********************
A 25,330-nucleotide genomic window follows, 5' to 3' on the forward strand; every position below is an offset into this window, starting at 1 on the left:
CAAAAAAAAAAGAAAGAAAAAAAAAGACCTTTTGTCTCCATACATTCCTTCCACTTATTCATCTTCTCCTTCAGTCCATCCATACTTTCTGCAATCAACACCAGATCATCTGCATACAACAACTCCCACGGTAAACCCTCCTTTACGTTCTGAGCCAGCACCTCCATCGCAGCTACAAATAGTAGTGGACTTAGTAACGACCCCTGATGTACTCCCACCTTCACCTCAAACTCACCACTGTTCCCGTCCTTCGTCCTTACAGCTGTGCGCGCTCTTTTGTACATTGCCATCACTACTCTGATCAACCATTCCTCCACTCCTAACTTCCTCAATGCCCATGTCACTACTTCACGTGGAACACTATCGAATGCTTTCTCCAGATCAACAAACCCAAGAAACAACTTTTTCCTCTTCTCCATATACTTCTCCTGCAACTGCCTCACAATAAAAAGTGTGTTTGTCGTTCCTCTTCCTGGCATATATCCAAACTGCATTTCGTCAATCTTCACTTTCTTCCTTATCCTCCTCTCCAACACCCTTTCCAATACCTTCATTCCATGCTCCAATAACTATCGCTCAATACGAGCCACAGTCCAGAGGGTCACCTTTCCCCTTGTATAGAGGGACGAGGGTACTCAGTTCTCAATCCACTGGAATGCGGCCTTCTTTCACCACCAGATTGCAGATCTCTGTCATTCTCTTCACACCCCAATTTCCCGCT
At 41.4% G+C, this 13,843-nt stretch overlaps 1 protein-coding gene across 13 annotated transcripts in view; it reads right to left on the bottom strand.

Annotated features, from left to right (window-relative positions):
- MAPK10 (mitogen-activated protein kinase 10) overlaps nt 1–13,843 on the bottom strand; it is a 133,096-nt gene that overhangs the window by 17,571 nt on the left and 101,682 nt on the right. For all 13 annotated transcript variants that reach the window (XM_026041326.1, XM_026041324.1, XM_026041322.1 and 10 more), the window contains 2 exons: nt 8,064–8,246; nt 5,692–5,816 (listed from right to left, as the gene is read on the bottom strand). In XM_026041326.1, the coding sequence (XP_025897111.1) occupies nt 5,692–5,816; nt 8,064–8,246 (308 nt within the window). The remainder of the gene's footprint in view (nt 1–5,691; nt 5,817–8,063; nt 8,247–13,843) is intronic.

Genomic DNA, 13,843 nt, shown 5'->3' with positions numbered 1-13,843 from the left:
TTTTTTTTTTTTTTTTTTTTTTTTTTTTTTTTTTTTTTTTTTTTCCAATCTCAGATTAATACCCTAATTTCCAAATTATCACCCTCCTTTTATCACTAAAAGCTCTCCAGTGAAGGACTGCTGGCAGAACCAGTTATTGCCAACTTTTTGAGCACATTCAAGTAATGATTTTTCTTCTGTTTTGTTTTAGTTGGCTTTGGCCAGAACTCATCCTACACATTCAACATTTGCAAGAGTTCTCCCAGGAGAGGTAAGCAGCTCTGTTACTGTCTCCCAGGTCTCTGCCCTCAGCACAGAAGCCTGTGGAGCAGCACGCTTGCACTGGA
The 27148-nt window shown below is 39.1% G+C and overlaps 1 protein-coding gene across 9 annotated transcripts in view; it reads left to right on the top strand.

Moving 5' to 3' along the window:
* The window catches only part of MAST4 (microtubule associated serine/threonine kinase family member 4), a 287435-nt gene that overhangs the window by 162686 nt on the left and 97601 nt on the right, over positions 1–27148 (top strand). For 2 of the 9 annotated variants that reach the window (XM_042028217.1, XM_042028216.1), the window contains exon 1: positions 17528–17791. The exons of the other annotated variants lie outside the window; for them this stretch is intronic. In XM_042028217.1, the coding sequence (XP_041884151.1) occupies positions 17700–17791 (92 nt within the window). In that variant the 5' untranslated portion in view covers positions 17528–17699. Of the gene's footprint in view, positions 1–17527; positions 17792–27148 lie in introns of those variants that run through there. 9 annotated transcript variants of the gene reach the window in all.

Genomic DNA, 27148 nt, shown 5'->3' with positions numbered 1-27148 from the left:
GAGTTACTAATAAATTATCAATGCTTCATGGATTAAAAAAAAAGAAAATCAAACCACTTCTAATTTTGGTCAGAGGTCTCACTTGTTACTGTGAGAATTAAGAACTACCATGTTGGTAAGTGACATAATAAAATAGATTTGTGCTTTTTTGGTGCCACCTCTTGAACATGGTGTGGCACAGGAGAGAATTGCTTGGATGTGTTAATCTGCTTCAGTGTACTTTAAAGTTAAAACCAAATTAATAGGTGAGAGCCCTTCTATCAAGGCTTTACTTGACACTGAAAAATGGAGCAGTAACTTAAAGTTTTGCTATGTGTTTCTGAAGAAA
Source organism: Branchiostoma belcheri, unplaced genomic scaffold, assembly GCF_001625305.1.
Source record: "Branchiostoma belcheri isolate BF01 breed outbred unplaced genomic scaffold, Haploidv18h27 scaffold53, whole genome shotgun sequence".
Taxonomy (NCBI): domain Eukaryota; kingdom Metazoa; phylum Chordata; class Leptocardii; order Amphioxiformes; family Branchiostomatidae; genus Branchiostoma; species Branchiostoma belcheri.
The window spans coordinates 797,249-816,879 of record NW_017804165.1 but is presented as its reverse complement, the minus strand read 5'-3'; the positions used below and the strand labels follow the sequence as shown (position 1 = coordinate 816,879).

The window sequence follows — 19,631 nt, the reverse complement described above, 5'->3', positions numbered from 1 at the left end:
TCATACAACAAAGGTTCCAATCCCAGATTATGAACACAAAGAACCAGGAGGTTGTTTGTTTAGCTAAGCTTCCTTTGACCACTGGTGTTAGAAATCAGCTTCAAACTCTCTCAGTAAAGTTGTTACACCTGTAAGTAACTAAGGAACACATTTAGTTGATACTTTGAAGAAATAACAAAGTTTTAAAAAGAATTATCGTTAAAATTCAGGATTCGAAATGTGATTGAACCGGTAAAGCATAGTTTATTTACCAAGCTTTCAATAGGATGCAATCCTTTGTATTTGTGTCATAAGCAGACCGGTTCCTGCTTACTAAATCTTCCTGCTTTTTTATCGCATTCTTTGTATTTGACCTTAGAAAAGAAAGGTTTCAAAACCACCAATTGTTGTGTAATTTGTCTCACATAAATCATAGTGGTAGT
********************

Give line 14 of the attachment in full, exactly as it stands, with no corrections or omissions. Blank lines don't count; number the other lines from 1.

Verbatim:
Source record: "Branchiostoma belcheri isolate BF01 breed outbred unplaced genomic scaffold, Haploidv18h27 scaffold53, whole genome shotgun sequence".